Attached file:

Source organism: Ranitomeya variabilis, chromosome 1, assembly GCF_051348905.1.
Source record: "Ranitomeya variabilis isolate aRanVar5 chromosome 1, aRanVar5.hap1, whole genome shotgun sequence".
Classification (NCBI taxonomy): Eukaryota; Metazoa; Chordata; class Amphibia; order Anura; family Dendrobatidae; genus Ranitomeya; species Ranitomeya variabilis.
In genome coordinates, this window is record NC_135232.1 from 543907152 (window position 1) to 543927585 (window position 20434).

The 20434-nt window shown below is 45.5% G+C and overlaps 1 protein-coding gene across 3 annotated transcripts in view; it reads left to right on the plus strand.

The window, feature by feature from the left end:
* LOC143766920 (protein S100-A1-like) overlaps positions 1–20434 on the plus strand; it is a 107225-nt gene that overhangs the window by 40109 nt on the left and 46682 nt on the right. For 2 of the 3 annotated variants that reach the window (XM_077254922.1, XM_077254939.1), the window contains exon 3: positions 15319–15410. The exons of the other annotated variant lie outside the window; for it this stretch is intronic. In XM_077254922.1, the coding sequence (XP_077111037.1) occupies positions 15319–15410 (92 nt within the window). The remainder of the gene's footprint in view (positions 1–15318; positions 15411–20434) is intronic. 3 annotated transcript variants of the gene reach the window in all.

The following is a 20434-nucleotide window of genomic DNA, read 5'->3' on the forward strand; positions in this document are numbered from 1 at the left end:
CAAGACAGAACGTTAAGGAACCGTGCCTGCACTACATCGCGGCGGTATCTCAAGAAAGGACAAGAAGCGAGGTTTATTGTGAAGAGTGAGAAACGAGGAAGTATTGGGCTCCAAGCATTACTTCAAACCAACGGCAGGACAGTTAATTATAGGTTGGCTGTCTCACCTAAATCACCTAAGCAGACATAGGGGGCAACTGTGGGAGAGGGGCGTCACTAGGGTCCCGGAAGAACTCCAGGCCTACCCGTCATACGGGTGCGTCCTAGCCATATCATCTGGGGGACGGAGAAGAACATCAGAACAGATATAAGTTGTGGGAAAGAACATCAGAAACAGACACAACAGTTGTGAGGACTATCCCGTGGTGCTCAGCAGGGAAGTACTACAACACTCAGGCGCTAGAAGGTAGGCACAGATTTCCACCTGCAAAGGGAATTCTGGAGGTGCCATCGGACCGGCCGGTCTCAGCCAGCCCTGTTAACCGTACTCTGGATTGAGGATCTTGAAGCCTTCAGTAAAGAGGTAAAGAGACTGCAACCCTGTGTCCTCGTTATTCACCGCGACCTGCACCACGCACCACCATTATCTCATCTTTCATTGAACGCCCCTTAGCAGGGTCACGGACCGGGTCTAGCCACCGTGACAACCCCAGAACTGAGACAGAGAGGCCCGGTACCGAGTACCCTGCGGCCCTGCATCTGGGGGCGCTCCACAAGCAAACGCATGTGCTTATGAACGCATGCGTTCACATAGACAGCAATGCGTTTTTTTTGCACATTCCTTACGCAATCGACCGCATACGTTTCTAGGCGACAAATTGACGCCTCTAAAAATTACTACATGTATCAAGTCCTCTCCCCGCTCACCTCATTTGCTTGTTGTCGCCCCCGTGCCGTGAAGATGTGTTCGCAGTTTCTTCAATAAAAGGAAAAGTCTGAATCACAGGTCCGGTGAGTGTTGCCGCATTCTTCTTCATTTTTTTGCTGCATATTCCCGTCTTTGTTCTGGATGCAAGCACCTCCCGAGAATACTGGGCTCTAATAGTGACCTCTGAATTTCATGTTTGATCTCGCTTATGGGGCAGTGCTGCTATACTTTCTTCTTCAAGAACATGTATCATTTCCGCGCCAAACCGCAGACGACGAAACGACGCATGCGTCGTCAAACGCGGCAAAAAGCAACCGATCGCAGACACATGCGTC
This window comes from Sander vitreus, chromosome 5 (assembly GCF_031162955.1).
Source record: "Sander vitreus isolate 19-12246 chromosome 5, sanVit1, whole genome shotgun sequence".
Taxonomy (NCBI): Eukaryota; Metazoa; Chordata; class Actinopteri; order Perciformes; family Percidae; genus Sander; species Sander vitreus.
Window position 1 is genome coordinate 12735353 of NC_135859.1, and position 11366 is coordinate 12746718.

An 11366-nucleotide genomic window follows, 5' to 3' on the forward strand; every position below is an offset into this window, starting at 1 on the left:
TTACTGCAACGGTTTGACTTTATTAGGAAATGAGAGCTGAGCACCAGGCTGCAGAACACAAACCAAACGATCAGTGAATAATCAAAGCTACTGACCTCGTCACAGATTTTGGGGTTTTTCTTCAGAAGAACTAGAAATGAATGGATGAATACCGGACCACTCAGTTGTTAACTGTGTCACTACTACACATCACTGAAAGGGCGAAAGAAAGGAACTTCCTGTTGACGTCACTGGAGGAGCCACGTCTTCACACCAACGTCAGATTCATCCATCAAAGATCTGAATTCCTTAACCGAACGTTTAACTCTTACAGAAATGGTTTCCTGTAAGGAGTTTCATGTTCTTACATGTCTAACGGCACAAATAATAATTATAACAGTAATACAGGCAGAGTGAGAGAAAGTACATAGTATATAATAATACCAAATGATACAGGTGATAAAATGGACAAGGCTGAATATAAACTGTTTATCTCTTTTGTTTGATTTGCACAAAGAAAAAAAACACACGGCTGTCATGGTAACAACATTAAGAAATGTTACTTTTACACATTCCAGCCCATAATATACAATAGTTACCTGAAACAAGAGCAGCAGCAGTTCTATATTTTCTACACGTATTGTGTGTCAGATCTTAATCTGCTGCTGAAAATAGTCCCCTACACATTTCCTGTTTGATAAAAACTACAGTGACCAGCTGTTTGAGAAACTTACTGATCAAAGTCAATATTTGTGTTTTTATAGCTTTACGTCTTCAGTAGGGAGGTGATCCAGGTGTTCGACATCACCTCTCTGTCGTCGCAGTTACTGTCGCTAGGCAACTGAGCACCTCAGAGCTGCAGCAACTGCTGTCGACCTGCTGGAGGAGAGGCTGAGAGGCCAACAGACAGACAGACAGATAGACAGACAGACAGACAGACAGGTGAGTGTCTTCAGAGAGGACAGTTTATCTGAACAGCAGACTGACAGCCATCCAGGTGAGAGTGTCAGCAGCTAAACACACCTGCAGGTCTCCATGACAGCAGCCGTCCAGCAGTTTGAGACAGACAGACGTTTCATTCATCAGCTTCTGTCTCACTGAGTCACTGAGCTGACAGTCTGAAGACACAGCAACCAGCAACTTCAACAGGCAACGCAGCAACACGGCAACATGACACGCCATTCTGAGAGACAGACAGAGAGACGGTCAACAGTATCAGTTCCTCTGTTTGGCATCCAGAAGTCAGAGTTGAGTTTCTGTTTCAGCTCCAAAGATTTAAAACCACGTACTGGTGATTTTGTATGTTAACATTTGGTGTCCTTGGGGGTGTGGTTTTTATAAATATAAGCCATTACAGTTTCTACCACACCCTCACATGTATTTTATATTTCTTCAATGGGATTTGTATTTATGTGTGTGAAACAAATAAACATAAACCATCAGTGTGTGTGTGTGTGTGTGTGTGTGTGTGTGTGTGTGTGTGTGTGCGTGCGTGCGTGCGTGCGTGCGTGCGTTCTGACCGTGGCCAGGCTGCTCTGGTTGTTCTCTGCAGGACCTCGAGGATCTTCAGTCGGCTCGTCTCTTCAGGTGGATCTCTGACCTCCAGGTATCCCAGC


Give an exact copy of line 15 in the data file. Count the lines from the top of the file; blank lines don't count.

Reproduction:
TTACTGCAACGGTTTGACTTTATTAGGAAATGAGAGCTGAGCACCAGGCTGCAGAACACAAACCAAACGATCAGTGAATAATCAAAGCTACTGACCTCGTCACAGATTTTGGGGTTTTTCTTCAGAAGAACTAGAAATGAATGGATGAATACCGGACCACTCAGTTGTTAACTGTGTCACTACTACACATCACTGAAAGGGCGAAAGAAAGGAACTTCCTGTTGACGTCACTGGAGGAGCCACGTCTTCACACCAACGTCAGATTCATCCATCAAAGATCTGAATTCCTTAACCGAACGTTTAACTCTTACAGAAATGGTTTCCTGTAAGGAGTTTCATGTTCTTACATGTCTAACGGCACAAATAATAATTATAACAGTAATACAGGCAGAGTGAGAGAAAGTACATAGTATATAATAATACCAAATGATACAGGTGATAAAATGGACAAGGCTGAATATAAACTGTTTATCTCTTTTGTTTGATTTGCACAAAGAAAAAAAACACACGGCTGTCATGGTAACAACATTAAGAAATGTTACTTTTACACATTCCAGCCCATAATATACAATAGTTACCTGAAACAAGAGCAGCAGCAGTTCTATATTTTCTACACGTATTGTGTGTCAGATCTTAATCTGCTGCTGAAAATAGTCCCCTACACATTTCCTGTTTGATAAAAACTACAGTGACCAGCTGTTTGAGAAACTTACTGATCAAAGTCAATATTTGTGTTTTTATAGCTTTACGTCTTCAGTAGGGAGGTGATCCAGGTGTTCGACATCACCTCTCTGTCGTCGCAGTTACTGTCGCTAGGCAACTGAGCACCTCAGAGCTGCAGCAACTGCTGTCGACCTGCTGGAGGAGAGGCTGAGAGGCCAACAGACAGACAGACAGATAGACAGACAGACAGACAGACAGGTGAGTGTCTTCAGAGAGGACAGTTTATCTGAACAGCAGACTGACAGCCATCCAGGTGAGAGTGTCAGCAGCTAAACACACCTGCAGGTCTCCATGACAGCAGCCGTCCAGCAGTTTGAGACAGACAGACGTTTCATTCATCAGCTTCTGTCTCACTGAGTCACTGAGCTGACAGTCTGAAGACACAGCAACCAGCAACTTCAACAGGCAACGCAGCAACACGGCAACATGACACGCCATTCTGAGAGACAGACAGAGAGACGGTCAACAGTATCAGTTCCTCTGTTTGGCATCCAGAAGTCAGAGTTGAGTTTCTGTTTCAGCTCCAAAGATTTAAAACCACGTACTGGTGATTTTGTATGTTAACATTTGGTGTCCTTGGGGGTGTGGTTTTTATAAATATAAGCCATTACAGTTTCTACCACACCCTCACATGTATTTTATATTTCTTCAATGGGATTTGTATTTATGTGTGTGAAACAAATAAACATAAACCATCAGTGTGTGTGTGTGTGTGTGTGTGTGTGTGTGTGTGTGTGTGTGTGCGTGCGTGCGTGCGTGCGTGCGTGCGTTCTGACCGTGGCCAGGCTGCTCTGGTTGTTCTCTGCAGGACCTCGAGGATCTTCAGTCGGCTCGTCTCTTCAGGTGGATCTCTGACCTCCAGGTATCCCAGC